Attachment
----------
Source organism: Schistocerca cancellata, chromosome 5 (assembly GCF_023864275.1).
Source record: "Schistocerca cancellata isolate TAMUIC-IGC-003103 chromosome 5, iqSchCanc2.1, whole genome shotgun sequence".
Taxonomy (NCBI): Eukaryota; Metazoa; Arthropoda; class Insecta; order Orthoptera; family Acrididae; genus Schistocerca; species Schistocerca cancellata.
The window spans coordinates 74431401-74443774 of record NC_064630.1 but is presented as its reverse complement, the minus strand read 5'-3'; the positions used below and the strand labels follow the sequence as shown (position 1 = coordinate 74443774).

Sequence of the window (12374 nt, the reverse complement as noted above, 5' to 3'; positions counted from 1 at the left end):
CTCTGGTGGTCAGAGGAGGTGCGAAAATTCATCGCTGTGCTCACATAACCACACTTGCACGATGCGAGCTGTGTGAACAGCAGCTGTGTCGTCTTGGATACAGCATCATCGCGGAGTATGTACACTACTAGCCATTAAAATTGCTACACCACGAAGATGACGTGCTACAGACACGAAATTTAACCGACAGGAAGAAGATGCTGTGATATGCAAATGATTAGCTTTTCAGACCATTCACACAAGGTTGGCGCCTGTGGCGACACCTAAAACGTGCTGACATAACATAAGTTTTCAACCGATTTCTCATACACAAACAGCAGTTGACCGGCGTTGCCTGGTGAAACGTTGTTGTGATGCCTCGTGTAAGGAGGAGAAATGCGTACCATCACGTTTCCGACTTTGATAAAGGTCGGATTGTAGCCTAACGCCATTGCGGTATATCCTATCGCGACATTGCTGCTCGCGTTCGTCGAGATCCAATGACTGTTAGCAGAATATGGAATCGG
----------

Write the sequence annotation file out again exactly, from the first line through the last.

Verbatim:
Source organism: Schistocerca cancellata, chromosome 5 (assembly GCF_023864275.1).
Source record: "Schistocerca cancellata isolate TAMUIC-IGC-003103 chromosome 5, iqSchCanc2.1, whole genome shotgun sequence".
Taxonomy (NCBI): Eukaryota; Metazoa; Arthropoda; class Insecta; order Orthoptera; family Acrididae; genus Schistocerca; species Schistocerca cancellata.
The window spans coordinates 74431401-74443774 of record NC_064630.1 but is presented as its reverse complement, the minus strand read 5'-3'; the positions used below and the strand labels follow the sequence as shown (position 1 = coordinate 74443774).

Sequence of the window (12374 nt, the reverse complement as noted above, 5' to 3'; positions counted from 1 at the left end):
CTCTGGTGGTCAGAGGAGGTGCGAAAATTCATCGCTGTGCTCACATAACCACACTTGCACGATGCGAGCTGTGTGAACAGCAGCTGTGTCGTCTTGGATACAGCATCATCGCGGAGTATGTACACTACTAGCCATTAAAATTGCTACACCACGAAGATGACGTGCTACAGACACGAAATTTAACCGACAGGAAGAAGATGCTGTGATATGCAAATGATTAGCTTTTCAGACCATTCACACAAGGTTGGCGCCTGTGGCGACACCTAAAACGTGCTGACATAACATAAGTTTTCAACCGATTTCTCATACACAAACAGCAGTTGACCGGCGTTGCCTGGTGAAACGTTGTTGTGATGCCTCGTGTAAGGAGGAGAAATGCGTACCATCACGTTTCCGACTTTGATAAAGGTCGGATTGTAGCCTAACGCCATTGCGGTATATCCTATCGCGACATTGCTGCTCGCGTTCGTCGAGATCCAATGACTGTTAGCAGAATATGGAATCGG